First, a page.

Last week on Instagram, I saw this photo of Mattel’s new Barbie billboard in Times Square:
I had no idea what to make of this photo when I first saw it. A week later, I’m still thinking about it. So I looked it up. It turns out, Barbie has a new career: entrepreneur. She’s got a twitter account, an Instagram feed, and has joined LinkedIn. Barbie's resume includes things like Arctic Rescuer, Ballet Teacher, Paleontologist, Candy Striper, and Engineer ("I'm kind of a nerd about bridges" is so much better than "Math class is tough!"). In her new role, Barbie even has a team of real female entrepreneurs – her “Chief Inspirational Officers" – backing her play. Not surprisingly, Barbie's new career has been met with the predictalble boos (or here and here).
I grew up in a non-Barbie household. I begged for Barbies. I wrote letters to Santa asking for Barbies. I was finally given one Barbie (Kissing Barbie if you can imagine) for Christmas and I loved her more than anything until my aunts promptly removed her head and used it to play basketball in the toilet.
I distinctly remember my mom’s response to my childhood suggestion that I might grow up to be a nurse or a secretary. “You can be a doctor, but not a nurse. You can be a lawyer, but not a secretary.” That all sounds rather harsh so let me point out that my mom does not have nor did she ever have problems with either nursing or secretarying as a profession. Her point (which I knew even as a young girl) was that I should pick a career based on what I wanted to do, not based on jobs that were considered “women’s work” at the time.
I did grow up to be a secretary. And then a lawyer. And then a mom. And now I’m a…well, I don’t really know. Now I have four girls who I want to go to the moon if that’s what they want to do. One wants to be a lawyer. One wants to travel the world. One is still thinking it over.
My youngest is still shooting arrows and pretending that she is “Matador” (aka “Merida” to the rest of the world). She plays soccer and tennis and professes to hate the color pink. She refuses to wear dresses but loves Disney princesses. At her princess makeover in Disneyland, she chose "rock star" princess which she accessorized with a sword. Despite my upbringing and my inherited distaste for Barbie, I see her gravitating to Barbies and telling me what toys are “girl toys” and which are for boys. She tells us that when she grows up, she’s going to be a mom. (“But first, I have to find someone to marry,” she said the other day.) It makes sense. It’s what she sees at home. But it is scary too. I hope she will be a mom. I hope all of my girls will be better moms than I am. But I also hope that they will have a career that fulfills them. Whether they find that as a mom or in addition to being a mom is irrelevant to me.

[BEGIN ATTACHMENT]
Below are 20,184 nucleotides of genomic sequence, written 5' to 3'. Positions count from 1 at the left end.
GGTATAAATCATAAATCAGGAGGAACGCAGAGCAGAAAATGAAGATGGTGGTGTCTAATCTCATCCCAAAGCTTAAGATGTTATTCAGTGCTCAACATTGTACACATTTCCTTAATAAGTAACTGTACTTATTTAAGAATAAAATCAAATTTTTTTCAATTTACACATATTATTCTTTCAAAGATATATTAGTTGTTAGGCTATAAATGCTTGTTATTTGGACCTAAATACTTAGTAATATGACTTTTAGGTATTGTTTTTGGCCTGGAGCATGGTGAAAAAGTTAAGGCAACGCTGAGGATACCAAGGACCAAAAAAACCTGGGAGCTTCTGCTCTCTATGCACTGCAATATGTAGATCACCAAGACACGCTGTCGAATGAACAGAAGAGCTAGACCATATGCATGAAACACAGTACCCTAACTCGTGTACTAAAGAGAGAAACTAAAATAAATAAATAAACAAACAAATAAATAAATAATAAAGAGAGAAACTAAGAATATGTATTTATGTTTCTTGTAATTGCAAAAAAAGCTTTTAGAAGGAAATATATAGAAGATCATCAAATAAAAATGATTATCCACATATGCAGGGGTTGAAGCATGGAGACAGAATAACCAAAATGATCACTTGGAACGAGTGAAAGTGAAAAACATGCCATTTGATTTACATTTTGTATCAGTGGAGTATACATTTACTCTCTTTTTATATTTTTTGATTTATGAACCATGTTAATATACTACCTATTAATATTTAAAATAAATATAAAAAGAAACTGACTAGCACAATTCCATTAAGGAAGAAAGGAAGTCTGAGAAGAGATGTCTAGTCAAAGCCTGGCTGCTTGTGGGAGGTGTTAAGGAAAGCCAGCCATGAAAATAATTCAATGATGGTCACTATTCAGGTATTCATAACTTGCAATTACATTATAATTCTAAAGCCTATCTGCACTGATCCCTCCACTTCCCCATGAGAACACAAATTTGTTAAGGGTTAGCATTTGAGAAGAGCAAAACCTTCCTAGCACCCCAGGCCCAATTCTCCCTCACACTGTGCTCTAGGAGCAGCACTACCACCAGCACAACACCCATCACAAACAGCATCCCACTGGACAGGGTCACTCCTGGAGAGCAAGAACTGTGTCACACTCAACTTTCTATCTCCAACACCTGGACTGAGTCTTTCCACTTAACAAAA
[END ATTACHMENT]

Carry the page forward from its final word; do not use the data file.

What about Barbie’s new hashtag? Best explained by Reshma Saujani, the founder of Girls Who Code. “Girls should be unapologetic about wanting to learn.” (Quote via Wired Magazine.) Reshma, one of Barbie's CIO's, also points out that meeting girls where they are with respect to the toys they choose might encourage girls to imagine alternative options to traditional female career paths. That’s an idea I can get behind even if Entrepreneur Barbie’s outfit is a bit ridiculous, her proportions are completely out of whack, and no little girls I know have ever heard of LinkedIn. I’ll also take Entrepreneur Barbie over Kissing Barbie any day. Frankly, Barbie's new message is right in line with my mom's message to me some 35 years ago. But I'm still not sure that I'm on board with Barbie's approach.
So what do you think? I’m really not sure where I stand on this one and could use the debate. Please leave a comment and let me know your thoughts on Mattel’s new campaign, Barbie’s new career, or your experience with Barbie. I can’t wait to read all about it.